Dogs amaze me, especially Miss Elsa.  She has the ability to remember anyone she has met in the past.  This includes humans and other dogs.  She has a huge number of "friends" who are on a list of great playmates.  Elsa use to love all other dogs even if she had never met them before; but after being attacked she is very particular with whom she plays with.  Friends are always welcome; that is until yesterday.

Elsa has a fairly new friend; if you follow my instagram or Facebook then you have already seen him.  His name is Atticus and he is a Great Dane puppy.  Elsa met him at eight weeks of age and at that point in time he was placed on her "friend" list.  She adores puppies because she knows that they are non-threatening.  So Atticus was in.  

July of this year we took care of Atticus for a week which was wonderful.  A live-in playmate for Elsa, what could be better?  They had a great time, playing all day long.  But since then she had not seen Atticus.  With a very busy summer schedule we just did not get together again, until yesterday.  

Elsa ran down the stairs when Atticus along with his Mom and Dad came in.  She was thrilled to see him, that is for the first few minutes.  Being that Atticus is only 6 months of age he is still a bit apprehensive when they first get together.  Elsa is a force to be reckoned with when you are her friend.  Playing is her absolute favorite thing so as soon as you get here, it's game on.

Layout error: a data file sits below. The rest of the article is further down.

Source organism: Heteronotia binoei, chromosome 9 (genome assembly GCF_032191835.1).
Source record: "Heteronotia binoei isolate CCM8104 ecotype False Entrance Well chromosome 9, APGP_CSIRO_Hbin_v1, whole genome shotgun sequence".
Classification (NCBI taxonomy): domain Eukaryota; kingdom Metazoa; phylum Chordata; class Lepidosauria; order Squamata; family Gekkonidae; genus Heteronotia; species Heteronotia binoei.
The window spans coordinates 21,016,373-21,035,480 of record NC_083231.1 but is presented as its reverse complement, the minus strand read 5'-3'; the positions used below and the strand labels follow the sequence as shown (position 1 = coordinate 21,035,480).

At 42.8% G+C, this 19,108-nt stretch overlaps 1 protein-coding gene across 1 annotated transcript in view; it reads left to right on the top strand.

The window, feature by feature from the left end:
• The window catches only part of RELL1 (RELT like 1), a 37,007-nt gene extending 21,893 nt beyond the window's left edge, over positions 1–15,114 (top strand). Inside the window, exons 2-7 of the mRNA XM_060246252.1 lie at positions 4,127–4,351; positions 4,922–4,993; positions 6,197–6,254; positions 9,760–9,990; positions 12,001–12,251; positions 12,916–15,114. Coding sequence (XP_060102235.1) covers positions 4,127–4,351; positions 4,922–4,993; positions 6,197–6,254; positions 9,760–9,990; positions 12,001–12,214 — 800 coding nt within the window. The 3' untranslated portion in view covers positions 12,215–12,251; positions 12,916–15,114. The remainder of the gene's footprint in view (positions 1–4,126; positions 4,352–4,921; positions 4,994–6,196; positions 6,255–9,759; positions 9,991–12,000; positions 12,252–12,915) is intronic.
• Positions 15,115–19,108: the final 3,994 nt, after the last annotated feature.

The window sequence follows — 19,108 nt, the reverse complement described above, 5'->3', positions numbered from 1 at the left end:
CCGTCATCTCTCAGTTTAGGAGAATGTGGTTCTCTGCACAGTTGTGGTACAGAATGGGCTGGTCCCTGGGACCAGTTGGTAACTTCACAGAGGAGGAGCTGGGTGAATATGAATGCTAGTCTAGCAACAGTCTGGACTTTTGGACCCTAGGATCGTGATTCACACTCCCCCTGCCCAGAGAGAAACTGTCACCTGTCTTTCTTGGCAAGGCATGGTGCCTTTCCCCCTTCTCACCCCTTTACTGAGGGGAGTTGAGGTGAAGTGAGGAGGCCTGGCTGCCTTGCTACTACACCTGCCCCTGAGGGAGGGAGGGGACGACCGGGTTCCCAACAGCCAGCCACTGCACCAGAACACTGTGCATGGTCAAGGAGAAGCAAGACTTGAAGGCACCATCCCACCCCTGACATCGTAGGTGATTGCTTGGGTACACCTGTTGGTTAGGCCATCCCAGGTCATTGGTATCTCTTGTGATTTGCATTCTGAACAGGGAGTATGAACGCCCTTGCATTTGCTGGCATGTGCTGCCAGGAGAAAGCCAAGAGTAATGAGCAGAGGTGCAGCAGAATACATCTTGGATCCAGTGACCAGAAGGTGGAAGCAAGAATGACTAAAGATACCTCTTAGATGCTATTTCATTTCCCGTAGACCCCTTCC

Atticus ran around a little unsure and Elsa stopped with any interest in him.  I assumed it was her normal reaction to his apprehension but when he pounced at her; she gave him a very serious warning.  Of course this caught my attention and I watched.  Elsa picked up a ball and got heavily into her retrieving; she wanted nothing to do with Atticus.  

Elsa had clearly recognized him the second they arrived; this is all done through scent.  We went inside after a bit as it was so hot out and things got worse.  Elsa was very obviously not thrilled with Atticus's presence, strange.  She always loves her friends; she has never turned a friend away, EVER.  I watched with great interest as she let Atticus know that he was not to come near her.  She was very clear with her warnings and made them more intense if he did not heed them.  


What was going on?  This was very strange indeed, and I wish that I had thought to video some of the warnings but I was so enthralled with watching that I forgot until it was over.  I would say that her negative feelings towards our guest lasted about 20 minutes until Atticus helped her.  The only thing that I can think that changed how Elsa felt about Atticus was his sheer size.  He had been smaller than her when they last met and he was much, much bigger than her yesterday.  Although he smelled like Atticus, he did not look or sound like Atticus anymore which through Elsa.